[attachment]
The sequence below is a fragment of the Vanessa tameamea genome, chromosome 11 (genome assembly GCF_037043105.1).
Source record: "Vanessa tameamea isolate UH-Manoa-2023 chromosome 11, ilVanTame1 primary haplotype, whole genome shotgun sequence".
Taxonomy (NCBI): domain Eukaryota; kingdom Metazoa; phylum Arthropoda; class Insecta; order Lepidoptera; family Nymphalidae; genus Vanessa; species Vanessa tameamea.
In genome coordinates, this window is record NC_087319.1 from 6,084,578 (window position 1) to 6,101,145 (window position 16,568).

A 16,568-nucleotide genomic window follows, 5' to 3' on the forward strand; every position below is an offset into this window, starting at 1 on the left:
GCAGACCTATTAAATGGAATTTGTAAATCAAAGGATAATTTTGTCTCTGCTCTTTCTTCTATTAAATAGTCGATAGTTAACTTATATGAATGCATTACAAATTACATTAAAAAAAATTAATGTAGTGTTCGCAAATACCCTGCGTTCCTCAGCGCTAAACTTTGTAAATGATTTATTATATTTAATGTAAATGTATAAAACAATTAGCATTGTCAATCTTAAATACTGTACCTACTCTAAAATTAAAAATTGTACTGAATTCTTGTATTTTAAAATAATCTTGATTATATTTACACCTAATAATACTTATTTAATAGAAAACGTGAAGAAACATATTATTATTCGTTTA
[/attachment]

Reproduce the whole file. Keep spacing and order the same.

The sequence below is a fragment of the Vanessa tameamea genome, chromosome 11 (genome assembly GCF_037043105.1).
Source record: "Vanessa tameamea isolate UH-Manoa-2023 chromosome 11, ilVanTame1 primary haplotype, whole genome shotgun sequence".
Taxonomy (NCBI): domain Eukaryota; kingdom Metazoa; phylum Arthropoda; class Insecta; order Lepidoptera; family Nymphalidae; genus Vanessa; species Vanessa tameamea.
In genome coordinates, this window is record NC_087319.1 from 6,084,578 (window position 1) to 6,101,145 (window position 16,568).

A 16,568-nucleotide genomic window follows, 5' to 3' on the forward strand; every position below is an offset into this window, starting at 1 on the left:
GCAGACCTATTAAATGGAATTTGTAAATCAAAGGATAATTTTGTCTCTGCTCTTTCTTCTATTAAATAGTCGATAGTTAACTTATATGAATGCATTACAAATTACATTAAAAAAAATTAATGTAGTGTTCGCAAATACCCTGCGTTCCTCAGCGCTAAACTTTGTAAATGATTTATTATATTTAATGTAAATGTATAAAACAATTAGCATTGTCAATCTTAAATACTGTACCTACTCTAAAATTAAAAATTGTACTGAATTCTTGTATTTTAAAATAATCTTGATTATATTTACACCTAATAATACTTATTTAATAGAAAACGTGAAGAAACATATTATTATTCGTTTA